For NFTs to be traded between collectors, access to a marketplace is required, and these have sprung up in huge numbers over the past three years. Marketplaces have been launched by major rights holders to handle their own NFTs – for example NBA Top Shot, developed in partnership with Dapper Labs – also partnering with the NFL on the soon-to-be-launched NFL All Day marketplace. Others have chosen to launch via general NFT marketplaces, such as the Golden State Warriors NBA team and former Brazil left-back Roberto Carlos – both on OpenSea, and Manchester City on Makersplace. There are also collective marketplaces such as Realfevr or Zilstars which offer a variety of cards, clips, and autographs of a select group of football players both past and present. On all marketplaces, purchases are generally made with cryptocurrencies, although some allow the use of fiat currencies too.

Since launching in June 2020, NBA Top Shot has seen more than 800,000 individuals trading around $800 million of exclusive, officially licenced NBA digital collectibles. Sales peaked in February 2021 at $224 million from 81,000 unique buyers and featured the record sale to-date: a LeBron James slam dunk purchased for $210,000.

The record price for a physical basketball trading card is 25x that of its equivalent NFT
The record price for a physical basketball trading card is 25x that of its equivalent NFT

Importantly, owning an NFT clip from a sports match does not always mean ownership of that recorded highlight from the game, but often a collectible digital version of it. Caty Tedman, Head of Partnerships at Dapper Labs explains that, “you don’t own that highlight that you watch. You don’t have any rights to commercialise it in the way that you can sell it to somebody else in its entirety”. While owners can sell NBA Top Shots they own, they are prohibited from commercialising the highlight clip from which it is built, for example by charging a network to use the footage. In this way, rights holders such as the NBA are able to package up and monetise match content without giving up any property rights over the original broadcast material.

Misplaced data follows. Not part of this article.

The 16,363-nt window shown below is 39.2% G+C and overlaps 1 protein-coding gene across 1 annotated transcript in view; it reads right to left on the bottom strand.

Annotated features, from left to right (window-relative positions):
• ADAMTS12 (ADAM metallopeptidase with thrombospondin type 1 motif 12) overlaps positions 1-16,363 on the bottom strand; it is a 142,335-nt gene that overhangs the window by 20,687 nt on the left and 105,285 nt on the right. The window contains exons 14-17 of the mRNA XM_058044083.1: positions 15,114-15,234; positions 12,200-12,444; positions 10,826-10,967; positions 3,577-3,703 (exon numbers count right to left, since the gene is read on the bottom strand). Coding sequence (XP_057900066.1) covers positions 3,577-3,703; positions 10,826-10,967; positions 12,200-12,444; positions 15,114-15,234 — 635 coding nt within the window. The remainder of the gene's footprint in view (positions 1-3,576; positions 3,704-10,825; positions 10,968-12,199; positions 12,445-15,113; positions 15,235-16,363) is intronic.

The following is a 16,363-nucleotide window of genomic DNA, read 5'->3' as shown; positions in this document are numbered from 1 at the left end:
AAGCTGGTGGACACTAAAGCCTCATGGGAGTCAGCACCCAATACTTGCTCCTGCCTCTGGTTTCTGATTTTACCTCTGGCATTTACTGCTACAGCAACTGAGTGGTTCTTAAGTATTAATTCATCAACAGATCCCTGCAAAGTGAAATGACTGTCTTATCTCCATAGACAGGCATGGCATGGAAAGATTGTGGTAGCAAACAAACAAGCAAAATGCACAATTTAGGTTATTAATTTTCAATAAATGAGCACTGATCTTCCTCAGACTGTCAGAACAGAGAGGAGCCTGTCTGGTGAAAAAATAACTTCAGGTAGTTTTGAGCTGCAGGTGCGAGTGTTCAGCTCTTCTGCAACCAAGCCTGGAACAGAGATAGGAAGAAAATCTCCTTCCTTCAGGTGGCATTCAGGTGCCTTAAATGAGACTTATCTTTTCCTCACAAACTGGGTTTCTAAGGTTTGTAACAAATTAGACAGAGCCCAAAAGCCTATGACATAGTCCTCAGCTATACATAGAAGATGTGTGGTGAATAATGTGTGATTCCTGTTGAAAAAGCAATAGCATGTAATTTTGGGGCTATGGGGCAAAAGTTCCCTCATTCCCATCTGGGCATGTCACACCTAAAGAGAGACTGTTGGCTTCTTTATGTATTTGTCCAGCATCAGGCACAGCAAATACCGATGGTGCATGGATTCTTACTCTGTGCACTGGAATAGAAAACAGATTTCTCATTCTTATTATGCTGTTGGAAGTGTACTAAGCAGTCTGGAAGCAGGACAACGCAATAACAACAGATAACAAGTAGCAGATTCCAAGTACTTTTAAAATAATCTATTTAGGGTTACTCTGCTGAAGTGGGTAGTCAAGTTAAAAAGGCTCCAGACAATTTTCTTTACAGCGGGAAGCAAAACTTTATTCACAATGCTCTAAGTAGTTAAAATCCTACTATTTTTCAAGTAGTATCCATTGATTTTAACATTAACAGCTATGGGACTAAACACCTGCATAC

With baseball and ice hockey being sports central to the creation and market in physical trading card collectibles, it perhaps makes sense that the MLB have launched NFTs in partnership with Topps, a manufacturer of those physical cards, and the NHL are soon to follow with another traditional card company, Upper Deck. While the global market in physical sports card and memorabilia is estimated to be worth $5.4 billion and physical cards still trade at values many multiples higher than NFTs (e.g. a 2003/04 season autographed LeBron James Upper Deck card sold for $5.2 million in April 2021, twenty-five times more than the purchase price of the above mentioned LeBron James slam dunk NFT) these companies are arguably wise to hedge their bets by being quick to develop digital collectible offerings and secure partnerships with major rights holders.

NFTs augmenting fantasy sports

With the four major US sports all setting out their stalls in the NFT market, the leading power in European football NFTs is Sorare, which combines an NFT marketplace (which is also listed on OpenSea) with a fantasy football game. Founded in France in 2019 and backed in its $50m Series A by Antoine Griezmann, Rio Ferdinand, and Oliver Bierhoff, Sorare brings a blockchain twist to fantasy football: rather than selecting a team of players from a single league to fit within an allocated budget, members build a team of player NFT cards from the available selection of licensed teams around the world, to compete in a range of leagues.